• historical loss experience or where institutions have no loss experience of their own or insufficient experience, peer group experience for comparable groups of financial instruments at amortized cost;
  • adjustments to historical loss experiences on the basis of current observable data to reflect the effects of current conditions. Changes in estimates of future cash flows should be directionally consistent with changes in underlying observable data;
  • adjustments to estimation method to reduce differences between estimates of future cash flows and actual cash flows;
  • attributes specific to a defined group of borrowers;
  • other characteristics directly affecting the collectiblity of groups of financial instruments at amortized cost and that are unique to a defined group of borrowers within a credit grade; and
  • reasonable and supportable assumptions and adequate documentation.

An institution should have a realistic view of its lending activities and adequately consider uncertainty and risks inherent in their activities in preparing accounting estimates. Where the appropriate level of collective allowance lies within a range of estimates, the best estimate within that range should be chosen, in accordance with IAS 39.AG86.

Changes to the Collective Allowance

The level of collective allowance is expected to fluctuate in accordance with the nature and composition of the institution’s portfolio, shifts in the economic cycle and the effectiveness of the institution’s own credit risk policies and procedures. Management must closely monitor changing conditions and resulting impairments and reflect such changes through increases or decreases in collective and individual allowances as appropriate. Routine adjustments, which are consistent with the institution’s methodology to establish the allowance, do not require notification to OSFI.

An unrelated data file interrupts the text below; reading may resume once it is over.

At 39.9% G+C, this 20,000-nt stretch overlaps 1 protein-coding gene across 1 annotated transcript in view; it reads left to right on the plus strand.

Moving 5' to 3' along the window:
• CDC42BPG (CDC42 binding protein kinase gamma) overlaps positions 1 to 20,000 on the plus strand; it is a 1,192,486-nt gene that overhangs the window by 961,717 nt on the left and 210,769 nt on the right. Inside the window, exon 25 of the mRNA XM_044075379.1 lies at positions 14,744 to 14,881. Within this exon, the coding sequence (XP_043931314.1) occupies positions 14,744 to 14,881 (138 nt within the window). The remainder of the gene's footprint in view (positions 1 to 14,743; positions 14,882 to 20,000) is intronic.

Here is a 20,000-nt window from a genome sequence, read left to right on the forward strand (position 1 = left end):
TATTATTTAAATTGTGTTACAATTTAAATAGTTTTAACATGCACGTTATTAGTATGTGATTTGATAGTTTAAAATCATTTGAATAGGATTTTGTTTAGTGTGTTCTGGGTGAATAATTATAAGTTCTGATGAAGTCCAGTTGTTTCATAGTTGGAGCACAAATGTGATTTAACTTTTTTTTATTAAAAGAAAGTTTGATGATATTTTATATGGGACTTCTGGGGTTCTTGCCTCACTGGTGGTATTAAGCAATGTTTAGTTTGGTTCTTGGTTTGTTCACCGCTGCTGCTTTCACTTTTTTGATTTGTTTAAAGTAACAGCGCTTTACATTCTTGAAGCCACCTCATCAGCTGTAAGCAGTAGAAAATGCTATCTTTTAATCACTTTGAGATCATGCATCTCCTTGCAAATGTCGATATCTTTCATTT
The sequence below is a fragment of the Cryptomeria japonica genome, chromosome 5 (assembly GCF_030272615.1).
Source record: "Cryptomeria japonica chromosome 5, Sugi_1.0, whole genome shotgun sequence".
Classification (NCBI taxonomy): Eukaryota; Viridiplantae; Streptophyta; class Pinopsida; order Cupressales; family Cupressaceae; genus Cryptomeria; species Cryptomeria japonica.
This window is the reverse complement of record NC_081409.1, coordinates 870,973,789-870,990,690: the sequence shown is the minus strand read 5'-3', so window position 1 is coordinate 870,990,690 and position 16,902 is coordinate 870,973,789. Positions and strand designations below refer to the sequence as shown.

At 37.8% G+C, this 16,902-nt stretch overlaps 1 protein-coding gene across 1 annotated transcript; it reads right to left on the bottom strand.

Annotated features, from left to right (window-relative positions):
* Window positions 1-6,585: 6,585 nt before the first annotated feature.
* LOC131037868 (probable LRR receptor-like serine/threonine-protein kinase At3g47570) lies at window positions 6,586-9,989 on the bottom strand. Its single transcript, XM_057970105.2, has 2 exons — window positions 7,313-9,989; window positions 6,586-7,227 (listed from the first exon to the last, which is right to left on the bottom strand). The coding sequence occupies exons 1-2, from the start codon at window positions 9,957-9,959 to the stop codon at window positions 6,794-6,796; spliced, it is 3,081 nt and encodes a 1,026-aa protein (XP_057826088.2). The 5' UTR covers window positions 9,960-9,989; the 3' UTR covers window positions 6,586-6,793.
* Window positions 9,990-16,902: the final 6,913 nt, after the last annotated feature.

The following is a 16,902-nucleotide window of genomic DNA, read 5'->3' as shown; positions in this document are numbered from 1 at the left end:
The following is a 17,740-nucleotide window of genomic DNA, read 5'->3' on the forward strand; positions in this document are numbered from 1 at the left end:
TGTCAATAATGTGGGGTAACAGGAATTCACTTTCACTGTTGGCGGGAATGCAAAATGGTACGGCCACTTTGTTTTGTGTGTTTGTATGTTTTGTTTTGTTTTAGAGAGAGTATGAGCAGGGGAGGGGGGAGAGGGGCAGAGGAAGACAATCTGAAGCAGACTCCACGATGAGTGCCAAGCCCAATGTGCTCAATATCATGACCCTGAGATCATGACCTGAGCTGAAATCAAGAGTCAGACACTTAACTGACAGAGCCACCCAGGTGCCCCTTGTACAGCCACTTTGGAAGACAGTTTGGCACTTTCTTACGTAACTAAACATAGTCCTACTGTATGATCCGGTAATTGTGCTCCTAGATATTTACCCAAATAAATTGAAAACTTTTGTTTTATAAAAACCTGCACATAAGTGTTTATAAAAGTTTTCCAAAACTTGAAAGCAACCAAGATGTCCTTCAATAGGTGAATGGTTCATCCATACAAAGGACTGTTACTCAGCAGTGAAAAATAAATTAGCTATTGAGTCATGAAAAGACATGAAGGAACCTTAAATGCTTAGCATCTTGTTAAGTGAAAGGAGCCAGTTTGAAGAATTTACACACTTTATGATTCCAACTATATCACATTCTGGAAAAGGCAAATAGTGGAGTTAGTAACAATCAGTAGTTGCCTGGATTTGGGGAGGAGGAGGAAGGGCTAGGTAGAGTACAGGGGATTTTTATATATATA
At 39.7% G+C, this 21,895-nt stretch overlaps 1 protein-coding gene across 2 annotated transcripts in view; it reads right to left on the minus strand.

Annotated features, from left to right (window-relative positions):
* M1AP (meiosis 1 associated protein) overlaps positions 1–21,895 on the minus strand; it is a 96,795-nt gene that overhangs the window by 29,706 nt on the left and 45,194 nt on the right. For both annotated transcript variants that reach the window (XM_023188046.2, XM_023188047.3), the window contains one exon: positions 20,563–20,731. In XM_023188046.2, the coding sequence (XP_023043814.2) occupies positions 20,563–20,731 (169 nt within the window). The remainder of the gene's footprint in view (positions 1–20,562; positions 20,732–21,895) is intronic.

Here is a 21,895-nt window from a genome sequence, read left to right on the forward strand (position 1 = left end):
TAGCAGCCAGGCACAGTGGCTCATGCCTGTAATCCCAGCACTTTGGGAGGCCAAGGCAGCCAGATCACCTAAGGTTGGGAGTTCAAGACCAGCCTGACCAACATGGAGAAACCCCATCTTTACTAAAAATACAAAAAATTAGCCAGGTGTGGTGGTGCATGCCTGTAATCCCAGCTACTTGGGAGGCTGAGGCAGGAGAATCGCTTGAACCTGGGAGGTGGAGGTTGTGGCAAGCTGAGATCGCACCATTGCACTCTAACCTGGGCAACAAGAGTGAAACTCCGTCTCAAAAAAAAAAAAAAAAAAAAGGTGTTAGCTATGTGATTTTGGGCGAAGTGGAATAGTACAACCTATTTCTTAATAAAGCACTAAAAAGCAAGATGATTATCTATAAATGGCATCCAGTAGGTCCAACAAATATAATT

Amounts will flow from collective to individual allowances. In normal circumstances, transfers occur as individual allowances are established to recognize impairment on an individual basis. A transfer from the collective to the individual allowance is appropriate only to the extent that the individual amortized cost financial instrument can be identified with categories/subgroups of risk for which the collective allowance has been established. The level of the residual collective allowance must continue to be supported by the institution’s methodology to establish the allowance.

Increases and/or decreases to collective allowances are to be systematic and rational and should be supported by observable changes/shifts in the identified components of impairment. Changes in the collective allowance should be directionally consistent with changes in the identified components of impairment.

The methodology for establishing the level of collective allowances must be supported by appropriate observable data. This data must be assessed periodically as circumstances change or as new data, that are more relevant and directly representative of losses, becomes available. If changes in circumstances or improvements in the availability of data result in material changes to the methodology for establishing collective allowances, OSFI must be advised.

Where the condition/composition of an underlying portfolio has materially changed, it will be appropriate for the institution to review the components of impairment; this may, in turn, result in a reassessment/recalibration of a portion of the collective allowance. OSFI must be notified prior to a material, one-time adjustment of this type. The institution would be expected to demonstrate that: